Niki Wilson – On Science
October 27, 2011
|As I sit in front of the computer screen in park ecologist Brenda Shepherd’s office, she scrolls through photo after photo of bears rubbing on trees. This summer she and her team set up remote cameras at bear rub trees on Jasper’s north and south boundaries. The pictures are riveting – bears approaching a tree, then standing on their hind legs and scratching their backs like hairy humans. Why do they rub like this? No one knows exactly, but there are theories.
Shepherd directs me to the work of Kate Kendall, a bear researcher with the Northern Divide Bear Rub Project in Montana. Kendall is investigating why bears rub trees, and how this behaviour might help us understand population trends.
I Google her and find that not only does she have photos, but video as well. As I watch a video of a bear rubbing on a tree, it’s hard to find the neutral objectivity that – according to my university professors – is required of a good biologist. I am completely enamoured with the rhythmic side-to-side motion as the bear rolls its shoulders across the bark. At one point it drops into a squat, arms out in front, and then does a Beyoncé-like chest shimmy. Then it thrusts its head back, stretching its neck around the tree and moves up and down like a pole dancer. It has got to be enjoying itself.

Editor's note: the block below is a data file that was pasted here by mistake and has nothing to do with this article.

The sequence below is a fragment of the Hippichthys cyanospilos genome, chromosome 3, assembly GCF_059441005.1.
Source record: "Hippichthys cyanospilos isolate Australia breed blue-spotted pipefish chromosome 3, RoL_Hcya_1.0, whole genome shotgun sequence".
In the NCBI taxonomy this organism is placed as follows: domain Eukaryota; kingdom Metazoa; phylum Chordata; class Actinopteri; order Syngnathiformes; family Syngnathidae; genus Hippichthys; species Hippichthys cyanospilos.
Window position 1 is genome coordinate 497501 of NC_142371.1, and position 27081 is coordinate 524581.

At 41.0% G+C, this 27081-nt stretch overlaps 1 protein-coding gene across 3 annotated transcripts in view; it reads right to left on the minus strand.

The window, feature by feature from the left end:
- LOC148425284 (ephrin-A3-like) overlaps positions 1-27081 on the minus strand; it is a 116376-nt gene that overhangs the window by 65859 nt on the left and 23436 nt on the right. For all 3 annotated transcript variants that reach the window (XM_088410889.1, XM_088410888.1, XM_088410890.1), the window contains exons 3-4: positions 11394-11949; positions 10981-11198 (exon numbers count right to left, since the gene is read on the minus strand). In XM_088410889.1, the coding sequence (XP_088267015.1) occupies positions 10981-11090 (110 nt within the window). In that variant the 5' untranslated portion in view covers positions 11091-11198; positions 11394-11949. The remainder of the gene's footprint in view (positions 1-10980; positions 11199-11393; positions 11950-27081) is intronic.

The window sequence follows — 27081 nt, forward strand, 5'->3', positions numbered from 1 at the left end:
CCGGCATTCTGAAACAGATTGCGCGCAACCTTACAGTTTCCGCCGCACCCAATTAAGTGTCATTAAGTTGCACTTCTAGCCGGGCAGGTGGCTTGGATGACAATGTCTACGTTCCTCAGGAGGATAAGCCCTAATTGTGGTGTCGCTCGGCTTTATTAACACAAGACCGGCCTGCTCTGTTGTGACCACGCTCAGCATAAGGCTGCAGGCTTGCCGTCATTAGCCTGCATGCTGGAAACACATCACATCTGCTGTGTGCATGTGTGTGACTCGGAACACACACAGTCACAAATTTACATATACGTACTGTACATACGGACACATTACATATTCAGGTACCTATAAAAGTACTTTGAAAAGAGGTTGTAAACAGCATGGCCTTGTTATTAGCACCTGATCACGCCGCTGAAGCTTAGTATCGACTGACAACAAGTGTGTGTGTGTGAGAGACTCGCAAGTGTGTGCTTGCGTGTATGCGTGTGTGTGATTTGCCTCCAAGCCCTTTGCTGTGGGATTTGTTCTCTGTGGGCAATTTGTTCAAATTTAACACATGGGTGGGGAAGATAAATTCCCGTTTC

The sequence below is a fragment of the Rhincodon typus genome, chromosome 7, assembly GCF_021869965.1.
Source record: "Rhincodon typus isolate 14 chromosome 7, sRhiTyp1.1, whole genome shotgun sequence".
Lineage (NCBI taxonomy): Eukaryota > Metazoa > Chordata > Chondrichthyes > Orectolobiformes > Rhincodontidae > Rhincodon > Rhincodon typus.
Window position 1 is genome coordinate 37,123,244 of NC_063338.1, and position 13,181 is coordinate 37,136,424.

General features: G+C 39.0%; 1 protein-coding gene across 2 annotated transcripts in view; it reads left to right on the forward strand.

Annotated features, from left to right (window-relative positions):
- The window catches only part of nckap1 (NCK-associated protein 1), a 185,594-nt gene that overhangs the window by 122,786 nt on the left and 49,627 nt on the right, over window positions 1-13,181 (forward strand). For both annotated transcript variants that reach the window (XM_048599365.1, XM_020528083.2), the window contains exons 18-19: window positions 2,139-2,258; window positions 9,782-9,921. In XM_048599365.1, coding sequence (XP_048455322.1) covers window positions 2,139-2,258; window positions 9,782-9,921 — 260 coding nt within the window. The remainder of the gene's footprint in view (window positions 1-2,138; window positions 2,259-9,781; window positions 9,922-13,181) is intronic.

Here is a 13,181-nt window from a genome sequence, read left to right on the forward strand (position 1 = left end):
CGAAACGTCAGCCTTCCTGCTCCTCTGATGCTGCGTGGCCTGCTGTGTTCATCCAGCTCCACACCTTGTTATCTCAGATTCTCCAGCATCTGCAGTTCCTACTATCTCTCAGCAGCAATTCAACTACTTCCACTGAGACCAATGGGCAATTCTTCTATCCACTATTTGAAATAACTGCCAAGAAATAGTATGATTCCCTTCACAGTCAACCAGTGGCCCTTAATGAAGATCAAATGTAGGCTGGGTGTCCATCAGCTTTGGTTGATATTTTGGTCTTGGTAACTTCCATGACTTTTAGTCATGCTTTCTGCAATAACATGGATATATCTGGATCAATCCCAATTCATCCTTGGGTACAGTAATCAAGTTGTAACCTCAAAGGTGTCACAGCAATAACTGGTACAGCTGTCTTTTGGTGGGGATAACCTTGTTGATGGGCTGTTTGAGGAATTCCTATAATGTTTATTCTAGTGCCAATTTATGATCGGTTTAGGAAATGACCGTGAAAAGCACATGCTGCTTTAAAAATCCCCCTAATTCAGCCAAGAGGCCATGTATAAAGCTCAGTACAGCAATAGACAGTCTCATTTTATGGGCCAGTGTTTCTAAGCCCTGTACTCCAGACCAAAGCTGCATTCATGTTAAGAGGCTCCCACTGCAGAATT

Of course, there is more to this behaviour than simply scratching an itch. In fact, scratching is likely only a minor part of the reason bears tree-rub.
“The thinking is that [the behavior] is primarily for chemical communication with other bears.”
Kendall notes that bears are solitary except when mothers travel with cubs. They must, therefore, have a system of communicating to space themselves out on the landscape. For example, females with cubs avoid males, especially during the breeding season. Juvenile bears avoid more dominant bears to some degree, although dominance does not appear to play a major role in which bears use a tree over the course of a season.
Kendall once found a heavily used rub tree just up the trail from a bear that was feeding on an elk carcass. She felt it was the bear’s way of letting other bears know that they were on its turf, and to take a hike!
Rub trees are easily identifiable due to the fact that one or more bears will rub it repeatedly over the course of a season, and often over many years.
And it’s not just trees. Kendall says bears often key in on anything that stands out. “Bears rub on almost every wooden sign post along forest roads and trails [in my study area].” A lot of those signs are at road or trail junctions. It might be as much a function of something that stands out and attracts their attention, either visually, or because it smells differently. “We have bears rubbing on metal phone boxes, and they are especially attracted to creosote treated lumber, whether it’s a power pole or bridge abutment.”
Regardless of the structure, bear rub “trees” are usually quite accessible, without much shrubbery or debris around the base.